vat

  VAT: Value Added Tax

Used in 130 countries, including EU, Canada, Australia, some of Asia.
Imposed on the amount of “value added” to almost all products and services.
Tax = Rate x Value Added
Application

Tax is owed on the amount of value added by each seller in the distribution chain.
But each seller only has to pay their net taxes.
The net effect is what we are used to:
An “n%” tax on the value of the retail sale.
Pro’s & Con’s

  • Tax is hidden into cost
  • Harsh on labor-intensive companies
  • Taxes companies even if they have a loss
  • Politicians like to manipulate %

  • No income or corporate taxes
  • Lower compliance costs
  • Compliance is greater
  • Encourages savings
  • Doesn’t discriminate against types of consumption
    e-VAT

    • Comprehensive – No Quill problem
    • Adequately covers e-sale of physical goods and B2B services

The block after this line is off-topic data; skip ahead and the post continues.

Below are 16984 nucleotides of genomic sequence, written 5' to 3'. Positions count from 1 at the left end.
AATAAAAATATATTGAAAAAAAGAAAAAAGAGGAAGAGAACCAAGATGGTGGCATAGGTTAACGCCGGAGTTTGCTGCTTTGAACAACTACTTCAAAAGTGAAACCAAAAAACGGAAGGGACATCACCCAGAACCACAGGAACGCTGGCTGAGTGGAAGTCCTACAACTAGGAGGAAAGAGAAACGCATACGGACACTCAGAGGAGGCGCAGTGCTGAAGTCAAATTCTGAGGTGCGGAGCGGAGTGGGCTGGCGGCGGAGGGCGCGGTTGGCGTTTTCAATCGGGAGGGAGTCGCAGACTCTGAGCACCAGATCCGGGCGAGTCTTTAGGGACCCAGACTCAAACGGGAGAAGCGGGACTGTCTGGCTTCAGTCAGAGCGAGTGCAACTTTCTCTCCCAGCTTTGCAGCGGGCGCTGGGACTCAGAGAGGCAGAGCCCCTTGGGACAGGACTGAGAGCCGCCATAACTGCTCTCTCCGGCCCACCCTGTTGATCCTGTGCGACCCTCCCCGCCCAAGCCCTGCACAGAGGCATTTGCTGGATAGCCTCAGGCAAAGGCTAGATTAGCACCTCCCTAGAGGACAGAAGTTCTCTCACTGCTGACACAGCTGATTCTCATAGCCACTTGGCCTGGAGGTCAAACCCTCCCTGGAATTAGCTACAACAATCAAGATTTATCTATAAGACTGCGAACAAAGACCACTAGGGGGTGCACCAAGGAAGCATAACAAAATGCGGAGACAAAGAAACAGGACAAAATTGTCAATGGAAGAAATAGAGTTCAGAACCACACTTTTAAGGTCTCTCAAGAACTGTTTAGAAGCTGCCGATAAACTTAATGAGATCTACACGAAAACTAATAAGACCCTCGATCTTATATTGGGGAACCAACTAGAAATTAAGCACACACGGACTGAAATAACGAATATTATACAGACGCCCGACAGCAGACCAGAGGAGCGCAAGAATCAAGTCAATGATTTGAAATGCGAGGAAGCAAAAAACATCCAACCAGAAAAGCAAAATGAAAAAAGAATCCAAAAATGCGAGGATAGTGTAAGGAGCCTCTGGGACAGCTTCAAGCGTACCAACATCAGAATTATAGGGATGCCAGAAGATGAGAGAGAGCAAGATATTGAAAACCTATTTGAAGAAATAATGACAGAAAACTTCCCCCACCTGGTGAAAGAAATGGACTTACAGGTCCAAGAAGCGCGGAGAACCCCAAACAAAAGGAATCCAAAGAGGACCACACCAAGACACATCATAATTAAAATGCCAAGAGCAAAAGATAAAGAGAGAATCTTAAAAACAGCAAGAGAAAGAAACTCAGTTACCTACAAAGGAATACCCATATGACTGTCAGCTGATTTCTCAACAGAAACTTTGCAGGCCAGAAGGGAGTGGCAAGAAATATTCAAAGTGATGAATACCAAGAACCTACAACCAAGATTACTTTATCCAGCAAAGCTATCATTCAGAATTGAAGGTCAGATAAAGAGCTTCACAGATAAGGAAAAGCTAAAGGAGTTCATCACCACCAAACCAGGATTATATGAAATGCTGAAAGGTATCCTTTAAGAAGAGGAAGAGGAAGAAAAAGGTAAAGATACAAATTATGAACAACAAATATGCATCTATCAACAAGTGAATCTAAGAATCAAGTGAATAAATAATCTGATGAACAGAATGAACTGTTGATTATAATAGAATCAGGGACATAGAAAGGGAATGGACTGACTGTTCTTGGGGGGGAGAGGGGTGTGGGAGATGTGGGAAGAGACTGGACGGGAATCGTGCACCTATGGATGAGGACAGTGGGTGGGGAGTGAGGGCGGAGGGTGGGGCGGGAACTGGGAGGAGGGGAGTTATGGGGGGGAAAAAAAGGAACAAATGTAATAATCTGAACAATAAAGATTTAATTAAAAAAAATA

• Isn’t equipped to cover B2C services & digitalized products
    • The Netherlands:
      They’re rich … but where are they?
      e-VAT (cont.)

      • Problems faced in VATing e-commerce
        • Internet conceals identity, location, transactions
        • Encryption or storage of doc’s in other jurisdictions
        • Lack of audit trail, and ease of altering or destroying
      • Goals of e-commerce policy
        • No new taxes on e-commerce
        • Don’t stifle growth
        • Neutrality
        • Efficiency

      • Effectiveness
      • Certainty and transparency
      • International cooperation
      • Security of tax revenues
      Application In The U.S.

      • Alexander Hamilton thought it was a good idea (Federalist Papers #21)
      • Michigan has it (and look how they turned out)
      • Past proposals in Congress (failed)
      • Some say 23% tax wouldn’t be enough to replace personal & corporate income tax
      • Unlikely to happen here, but important to know about since most of the rest of the world uses it.

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